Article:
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Burma probes sectarian violence

Burma's government has formed a commission to investigate sectarian violence in which at least 83 people were killed.

President Thein Sein's website announced the commission more than two months after the June clashes between Rakhine Buddhists and Muslim Rohingyas that displaced tens of thousands of people.

Mr Thein Sein has rejected calls from the United Nations and human rights groups for independent investigators, saying the unrest was an internal affair.

The 27-member commission will be headed by a retired Religious Affairs ministry official and include former student activists, a former UN officer and representatives from political parties and Islamic and other religious organisations.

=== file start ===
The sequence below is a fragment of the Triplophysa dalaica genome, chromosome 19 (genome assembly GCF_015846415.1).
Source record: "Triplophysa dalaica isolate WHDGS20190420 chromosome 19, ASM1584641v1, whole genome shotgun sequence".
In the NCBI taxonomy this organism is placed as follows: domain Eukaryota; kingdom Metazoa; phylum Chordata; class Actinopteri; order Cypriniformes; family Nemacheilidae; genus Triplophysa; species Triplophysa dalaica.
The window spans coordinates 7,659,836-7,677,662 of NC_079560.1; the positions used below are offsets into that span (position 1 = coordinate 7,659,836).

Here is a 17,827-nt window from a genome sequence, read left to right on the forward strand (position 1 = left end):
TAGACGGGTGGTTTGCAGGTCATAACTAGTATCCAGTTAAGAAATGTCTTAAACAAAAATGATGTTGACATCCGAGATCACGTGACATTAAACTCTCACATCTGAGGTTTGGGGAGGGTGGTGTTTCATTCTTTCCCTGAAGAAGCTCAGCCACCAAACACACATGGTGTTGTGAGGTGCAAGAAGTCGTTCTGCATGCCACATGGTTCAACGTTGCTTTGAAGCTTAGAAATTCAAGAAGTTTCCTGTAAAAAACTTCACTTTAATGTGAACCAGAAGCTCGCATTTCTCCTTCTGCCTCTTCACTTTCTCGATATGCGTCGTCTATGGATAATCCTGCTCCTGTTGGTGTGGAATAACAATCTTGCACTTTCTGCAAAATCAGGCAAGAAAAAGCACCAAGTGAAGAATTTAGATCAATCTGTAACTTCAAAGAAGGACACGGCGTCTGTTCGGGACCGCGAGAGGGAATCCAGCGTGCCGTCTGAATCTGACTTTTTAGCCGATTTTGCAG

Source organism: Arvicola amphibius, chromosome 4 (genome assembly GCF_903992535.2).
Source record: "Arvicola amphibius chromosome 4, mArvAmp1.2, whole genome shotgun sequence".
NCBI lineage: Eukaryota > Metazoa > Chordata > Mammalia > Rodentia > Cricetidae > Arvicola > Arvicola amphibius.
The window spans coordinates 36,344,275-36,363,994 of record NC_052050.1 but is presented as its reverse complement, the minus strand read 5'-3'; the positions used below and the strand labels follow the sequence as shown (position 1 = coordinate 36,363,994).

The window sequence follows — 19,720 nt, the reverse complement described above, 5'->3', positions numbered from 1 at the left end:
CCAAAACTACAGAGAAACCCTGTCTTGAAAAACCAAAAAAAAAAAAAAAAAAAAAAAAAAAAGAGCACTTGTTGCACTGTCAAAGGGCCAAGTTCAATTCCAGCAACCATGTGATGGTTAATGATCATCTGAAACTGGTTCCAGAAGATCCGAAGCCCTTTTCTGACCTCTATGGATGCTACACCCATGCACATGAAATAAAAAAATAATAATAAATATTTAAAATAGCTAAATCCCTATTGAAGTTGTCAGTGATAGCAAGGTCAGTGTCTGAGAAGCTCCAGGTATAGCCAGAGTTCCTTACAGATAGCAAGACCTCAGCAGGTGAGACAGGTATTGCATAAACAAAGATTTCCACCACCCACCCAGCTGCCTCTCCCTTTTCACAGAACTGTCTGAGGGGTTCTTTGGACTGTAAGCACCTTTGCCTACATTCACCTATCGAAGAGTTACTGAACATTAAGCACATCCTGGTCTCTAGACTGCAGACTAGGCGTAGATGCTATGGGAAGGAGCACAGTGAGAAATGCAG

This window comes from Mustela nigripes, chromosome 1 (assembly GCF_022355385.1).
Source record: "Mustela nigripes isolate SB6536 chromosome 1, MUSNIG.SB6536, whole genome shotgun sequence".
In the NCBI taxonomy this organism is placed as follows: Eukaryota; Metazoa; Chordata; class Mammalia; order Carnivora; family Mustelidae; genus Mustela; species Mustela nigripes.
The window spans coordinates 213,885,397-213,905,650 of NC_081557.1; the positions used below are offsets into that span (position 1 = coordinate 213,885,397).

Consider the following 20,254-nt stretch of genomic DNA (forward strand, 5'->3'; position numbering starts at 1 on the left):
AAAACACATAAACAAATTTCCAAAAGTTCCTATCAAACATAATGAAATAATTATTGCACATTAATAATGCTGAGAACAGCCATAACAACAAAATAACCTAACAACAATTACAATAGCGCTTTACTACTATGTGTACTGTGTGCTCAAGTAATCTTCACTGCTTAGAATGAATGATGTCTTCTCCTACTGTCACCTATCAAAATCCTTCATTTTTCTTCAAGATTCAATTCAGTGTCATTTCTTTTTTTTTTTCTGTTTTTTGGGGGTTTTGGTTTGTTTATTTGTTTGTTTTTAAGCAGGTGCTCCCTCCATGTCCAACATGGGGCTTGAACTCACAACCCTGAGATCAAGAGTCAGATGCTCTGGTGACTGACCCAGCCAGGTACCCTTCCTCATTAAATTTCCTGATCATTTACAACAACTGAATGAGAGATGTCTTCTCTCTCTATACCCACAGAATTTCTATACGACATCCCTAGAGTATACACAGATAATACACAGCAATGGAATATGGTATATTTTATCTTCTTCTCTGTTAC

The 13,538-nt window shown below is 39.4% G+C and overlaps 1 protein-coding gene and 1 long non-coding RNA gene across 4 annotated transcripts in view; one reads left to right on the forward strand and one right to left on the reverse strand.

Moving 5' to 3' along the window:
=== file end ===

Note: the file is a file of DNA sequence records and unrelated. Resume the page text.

It will also propose solutions to the long-standing hatred between the communities and submit its findings by September 17.

UN secretary general Ban Ki-moon welcomed the establishment of the commission, which "could make important contributions to restoring peace and harmony in the state and in creating a conducive environment for a more inclusive way forward to tackle the underlying causes of the violence, including the condition of the Muslim communities in Rakhine", UN deputy spokesman Eduardo del Buey said.

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